You can find cuberdons in quite a few sweet shops in Brussels, several of which sell multiple colours and flavours, a relatively recent phenomenon. But we’ve found that the best prices for regular raspberry cuberdons is from the Cric-Crac sweet shop inside Brussels Midi station, which sells by weight.

Tip: These sweets are best eaten within a couple of weeks of purchase, as the liquid centre can crystallise and harden if left for too long.

 

Waffles

Belgian Waffles fall into two types.

Firm, rich and chewy Gaufre de Liège (Liège Waffle) are made from an adapted brioche-dough and work well both hot and cold. These are usually oval in shape and have a slightly crunchy exterior from the crystallised sugar that has caramelised against the waffle iron. They’re great for eating on the hoof as they’re traditionally eaten plain (though you can buy them with toppings too if you prefer).

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Rectangular Brussels Waffles are made with a leavened batter, resulting in a much lighter and airier texture and are definitely at their best enjoyed hot, fresh from the waffle iron. Traditionally, Brussels waffles are served with a dusting of icing sugar but these days you can choose from a wide selection of toppings including ice cream, chocolate sauce and fruits. But I suggest you ignore all of those and ask for your waffle with a generous dollop of speculoos paste. With a texture much like smooth peanut butter, this sweet spread is the same flavour as the famous biscuit and melts wonderfully into the indentations of a freshly-cooked hot waffle.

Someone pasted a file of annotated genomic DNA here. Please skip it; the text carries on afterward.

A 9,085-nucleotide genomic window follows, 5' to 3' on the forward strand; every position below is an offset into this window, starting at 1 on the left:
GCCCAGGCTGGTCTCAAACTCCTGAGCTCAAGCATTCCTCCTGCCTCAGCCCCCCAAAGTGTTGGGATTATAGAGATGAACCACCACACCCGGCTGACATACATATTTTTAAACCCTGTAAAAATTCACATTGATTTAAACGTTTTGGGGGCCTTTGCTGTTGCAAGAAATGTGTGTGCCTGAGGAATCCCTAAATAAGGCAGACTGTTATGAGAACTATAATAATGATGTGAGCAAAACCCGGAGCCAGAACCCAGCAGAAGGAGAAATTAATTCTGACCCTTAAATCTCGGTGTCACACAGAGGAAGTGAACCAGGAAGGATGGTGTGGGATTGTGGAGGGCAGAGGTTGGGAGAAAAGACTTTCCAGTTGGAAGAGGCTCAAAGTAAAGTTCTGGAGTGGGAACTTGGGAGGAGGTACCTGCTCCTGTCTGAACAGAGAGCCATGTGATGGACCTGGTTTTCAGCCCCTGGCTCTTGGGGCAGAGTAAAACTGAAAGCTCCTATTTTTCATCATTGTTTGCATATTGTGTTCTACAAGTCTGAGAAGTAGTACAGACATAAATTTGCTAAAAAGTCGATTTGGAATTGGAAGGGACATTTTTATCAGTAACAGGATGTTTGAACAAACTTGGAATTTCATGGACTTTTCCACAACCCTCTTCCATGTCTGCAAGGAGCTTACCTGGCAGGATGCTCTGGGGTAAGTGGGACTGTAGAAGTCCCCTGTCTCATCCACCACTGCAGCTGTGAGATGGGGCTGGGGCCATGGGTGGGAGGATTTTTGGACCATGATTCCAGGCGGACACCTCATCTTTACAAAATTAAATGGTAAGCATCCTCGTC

Tip: You’ll find waffles on sale all over Brussels, often from hole-in-the wall vendors, but if you want to sit down and eat, try Maison Dandoy’s Tearoom.

 

Beer & Bars

Belgium is world famous for its beers and rightly so, with a rich tradition that goes back many, many centuries. The range of beers produced by Belgian breweries is impressive, including pale, golden, amber, red and dark ales, dubbels and tripels, Flemish sour brown, Champagne beers (which receive a second fermentation using the method now most strongly associated with Champagne), wheat beers and lambics (spontaneously fermented with wild yeasts that are native to the brewery, as opposed to the addition of cultivated yeasts).

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Both Pete and I absolutely love what owner Jean Hummler is offering at his two bars, Moeder Lambic and Moeder Lambic Fontainas, located at 68 rue de Savoie and 8 place Fontainas, respectively. He started the first bar less than five years ago, after a career working for industrial food businesses in France.